For more, watch CNN’s Special Report ‘Scheme and Scandal: Inside the College Admissions Crisis’ on Sunday at 9 p.m. ET.

CNN  — 

Rick Singer called up his client, the wealthy parent of a college student, and went into his prepared lines.

The IRS was auditing his foundation, he said on the phone, and had some questions about payments the parent had made.

Singer was definitely not going to tell the IRS that the money was actually for cheating on the SATs or ACTs, he said. Nor would he mention that the parent’s money truly went toward bribing college coaches in order to falsely get their children into elite universities. Instead, he would tell them the money was for charity. Sound good?

“Perfect. Got it,” one parent responded.

“Of course,” another parent told him.

“I think that’s the — the proper tact, for sure,” a different parent said.

In fact, there was no active IRS audit. Each call to a parent was a set-up, made by Singer at the direction of law enforcement agents and recorded to further implicate them in the largest college admissions scam ever prosecuted in the US.

William "Rick" Singer, the mastermind of the college admissions scam, pleaded guilty to racketeering and conspiracy charges in federal court last week.

Singer, facing a mountain of evidence against him, had begun cooperating with federal investigators in September 2018.

As part of his cooperation, Singer made 20 such calls to clients at the direction of law enforcement from October 23 to 27, according to the criminal complaint, a veritable sting-a-thon operation that gifted prosecutors confirmation of the parents’ knowledge of the scam.

The operation continued until March 3. In total, Singer made 34 calls to clients at the direction of law enforcement, and many others without their direction. On March 12, prosecutors announced that a total of 50 people had been arrested in the extensive scheme, including 33 wealthy parents.

What the parents said

The criminal complaint against those parents includes transcripts of these recorded phone calls that can border on absurdist comedy. Many freely admitted to knowledge of the scam, and some even said that they had used that charitable donation as a write-off on their taxes.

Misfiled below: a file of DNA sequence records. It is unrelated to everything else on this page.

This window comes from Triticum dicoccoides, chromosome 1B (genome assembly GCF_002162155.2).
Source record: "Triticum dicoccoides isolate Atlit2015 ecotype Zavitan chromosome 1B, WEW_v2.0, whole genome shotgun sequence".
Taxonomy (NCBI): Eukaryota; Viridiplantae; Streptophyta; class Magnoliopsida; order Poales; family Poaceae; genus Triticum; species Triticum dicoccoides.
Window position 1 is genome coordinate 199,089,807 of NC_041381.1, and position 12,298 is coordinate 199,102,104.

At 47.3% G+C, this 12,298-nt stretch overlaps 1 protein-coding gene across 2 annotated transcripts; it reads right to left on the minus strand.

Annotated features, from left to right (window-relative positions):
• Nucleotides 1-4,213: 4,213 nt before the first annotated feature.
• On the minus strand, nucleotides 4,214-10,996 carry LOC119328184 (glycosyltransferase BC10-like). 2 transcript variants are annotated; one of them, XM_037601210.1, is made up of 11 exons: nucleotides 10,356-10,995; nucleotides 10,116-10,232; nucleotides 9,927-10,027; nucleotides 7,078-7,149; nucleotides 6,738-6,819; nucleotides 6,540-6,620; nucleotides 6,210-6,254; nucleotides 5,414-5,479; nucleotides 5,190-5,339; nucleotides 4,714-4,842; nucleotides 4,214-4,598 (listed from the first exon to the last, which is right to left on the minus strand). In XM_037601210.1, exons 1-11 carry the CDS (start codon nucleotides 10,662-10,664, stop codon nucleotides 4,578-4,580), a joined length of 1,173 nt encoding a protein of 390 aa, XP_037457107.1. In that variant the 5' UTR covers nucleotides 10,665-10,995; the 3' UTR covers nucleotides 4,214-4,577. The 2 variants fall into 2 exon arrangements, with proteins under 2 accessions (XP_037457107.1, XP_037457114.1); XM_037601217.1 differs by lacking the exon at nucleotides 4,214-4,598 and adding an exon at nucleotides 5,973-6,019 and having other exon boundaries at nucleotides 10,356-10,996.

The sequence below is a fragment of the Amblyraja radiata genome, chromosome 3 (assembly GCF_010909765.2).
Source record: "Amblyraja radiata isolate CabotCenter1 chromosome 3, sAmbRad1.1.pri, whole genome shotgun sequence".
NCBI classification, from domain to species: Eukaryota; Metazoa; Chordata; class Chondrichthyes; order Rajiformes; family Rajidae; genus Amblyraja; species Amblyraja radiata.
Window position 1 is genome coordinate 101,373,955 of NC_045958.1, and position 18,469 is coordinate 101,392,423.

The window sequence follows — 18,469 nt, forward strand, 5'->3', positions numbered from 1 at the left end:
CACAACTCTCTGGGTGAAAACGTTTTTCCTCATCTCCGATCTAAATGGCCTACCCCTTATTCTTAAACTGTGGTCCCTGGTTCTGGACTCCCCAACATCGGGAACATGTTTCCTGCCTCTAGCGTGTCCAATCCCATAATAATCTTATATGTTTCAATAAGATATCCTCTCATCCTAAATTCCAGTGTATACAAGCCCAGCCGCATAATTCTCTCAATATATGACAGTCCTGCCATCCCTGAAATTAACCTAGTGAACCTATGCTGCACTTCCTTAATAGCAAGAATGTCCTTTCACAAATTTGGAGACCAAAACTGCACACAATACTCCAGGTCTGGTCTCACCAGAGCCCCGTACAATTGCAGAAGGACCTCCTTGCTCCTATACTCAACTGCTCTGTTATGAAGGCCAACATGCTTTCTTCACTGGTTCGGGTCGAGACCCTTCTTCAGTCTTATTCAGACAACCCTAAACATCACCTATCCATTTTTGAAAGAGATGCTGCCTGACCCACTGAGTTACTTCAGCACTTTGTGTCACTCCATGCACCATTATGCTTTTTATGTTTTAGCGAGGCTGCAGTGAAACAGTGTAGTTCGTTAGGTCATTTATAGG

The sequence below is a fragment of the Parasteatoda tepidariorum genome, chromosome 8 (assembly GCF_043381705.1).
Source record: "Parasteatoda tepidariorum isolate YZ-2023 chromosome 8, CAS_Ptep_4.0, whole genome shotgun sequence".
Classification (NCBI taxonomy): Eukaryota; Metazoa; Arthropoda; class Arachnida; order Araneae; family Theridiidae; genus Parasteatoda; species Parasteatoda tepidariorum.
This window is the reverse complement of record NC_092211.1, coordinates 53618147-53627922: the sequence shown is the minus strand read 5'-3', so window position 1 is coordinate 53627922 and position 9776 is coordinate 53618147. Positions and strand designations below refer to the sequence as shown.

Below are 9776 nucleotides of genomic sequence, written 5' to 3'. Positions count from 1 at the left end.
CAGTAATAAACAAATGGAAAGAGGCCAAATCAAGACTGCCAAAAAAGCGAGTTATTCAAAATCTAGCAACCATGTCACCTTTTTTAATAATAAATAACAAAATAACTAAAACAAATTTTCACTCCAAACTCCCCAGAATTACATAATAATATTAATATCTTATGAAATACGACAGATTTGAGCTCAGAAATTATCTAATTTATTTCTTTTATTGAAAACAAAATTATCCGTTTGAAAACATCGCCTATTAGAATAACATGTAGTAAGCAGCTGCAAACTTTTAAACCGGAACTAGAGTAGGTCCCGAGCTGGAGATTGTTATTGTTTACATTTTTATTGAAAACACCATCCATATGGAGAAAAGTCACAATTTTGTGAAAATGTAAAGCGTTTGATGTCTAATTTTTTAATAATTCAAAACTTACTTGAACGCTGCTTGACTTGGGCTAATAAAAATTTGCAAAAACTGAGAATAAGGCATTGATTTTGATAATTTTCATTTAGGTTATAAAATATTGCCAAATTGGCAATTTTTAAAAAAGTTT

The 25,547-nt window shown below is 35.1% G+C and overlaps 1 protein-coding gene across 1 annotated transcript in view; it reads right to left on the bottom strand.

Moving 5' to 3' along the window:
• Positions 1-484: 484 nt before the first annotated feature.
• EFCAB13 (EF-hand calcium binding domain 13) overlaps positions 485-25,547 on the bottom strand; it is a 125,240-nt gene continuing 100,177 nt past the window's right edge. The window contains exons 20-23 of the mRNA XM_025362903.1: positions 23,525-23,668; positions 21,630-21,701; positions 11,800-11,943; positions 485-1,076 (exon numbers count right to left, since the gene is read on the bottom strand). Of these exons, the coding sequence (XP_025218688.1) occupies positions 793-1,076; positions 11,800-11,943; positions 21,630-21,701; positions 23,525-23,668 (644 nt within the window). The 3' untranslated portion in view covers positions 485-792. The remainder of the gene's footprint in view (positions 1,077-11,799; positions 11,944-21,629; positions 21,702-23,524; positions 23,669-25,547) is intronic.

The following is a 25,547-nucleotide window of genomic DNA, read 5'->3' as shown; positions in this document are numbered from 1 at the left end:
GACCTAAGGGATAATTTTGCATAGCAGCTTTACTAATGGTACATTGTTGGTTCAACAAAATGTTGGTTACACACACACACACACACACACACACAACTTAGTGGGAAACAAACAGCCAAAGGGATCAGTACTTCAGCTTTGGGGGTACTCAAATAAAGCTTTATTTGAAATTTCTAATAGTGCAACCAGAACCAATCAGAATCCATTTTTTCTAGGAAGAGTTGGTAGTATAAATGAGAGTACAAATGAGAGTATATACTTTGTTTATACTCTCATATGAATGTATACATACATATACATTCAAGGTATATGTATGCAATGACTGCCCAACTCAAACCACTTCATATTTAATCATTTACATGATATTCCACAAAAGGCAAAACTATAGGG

In one November 29 call, Singer told Agustin Huneeus, a Napa vineyard owner, that he was not going to tell the IRS about Huneeus’ $50,000 payment to cheat on his daughter’s SATs. Singer said he wanted to make sure they were on the same page and that the money went to underserved kids, the complaint states.

“Dude, dude, what do you think, I’m a moron?” Huneeus said, according to the complaint.

“I got it, [Rick ]– I got it,” he allegedly added. “I’m going to say that I’ve been inspired how you’re helping underprivileged kids get into college. Totally got it.”

Huneeus has been charged with conspiracy to commit mail fraud and honest services mail fraud and is due in court March 29. CNN has reached out to Huneeus for comment.

Or consider the quotes in an October 24 recorded phone call with Marci Palatella, the CEO of a liquor distribution company. Singer reminded her that she had paid $75,000 to cheat on the SATs and more than $400,000 to falsely get her son into USC.

They then agreed to get on the same page and say that the money was for charity, according to the complaint.

“I mean, I love the work you’re doing, and love the fact that you help take care of these kids and inspire them and go out into the communities,” Palatella said, according to a transcript in the complaint.

“It was a year we could afford to do it. That’s – which is not even true, but – (laughs). We made sure it was.”

Palatella has been charged with conspiracy and is due in court March 29, the Justice Department said. CNN has reached out to her for comment.

Flaws in the plan

However, using someone with Singer’s checkered history as the focal point of these sting phone calls did not always go smoothly.

Singer pleaded guilty to charges of racketeering, money laundering conspiracy and conspiracy to defraud the United States in federal court in Boston last week. He also pleaded guilty to obstruction of justice.

That latter charge came in October – a month after he began cooperating with investigators – because he warned several of his clients that if they received a phone call from him it would most likely be recorded.

Singer admitted during his court hearing that he told the father of one prospective candidate he was wearing a wire and that they shouldn’t say anything illegal.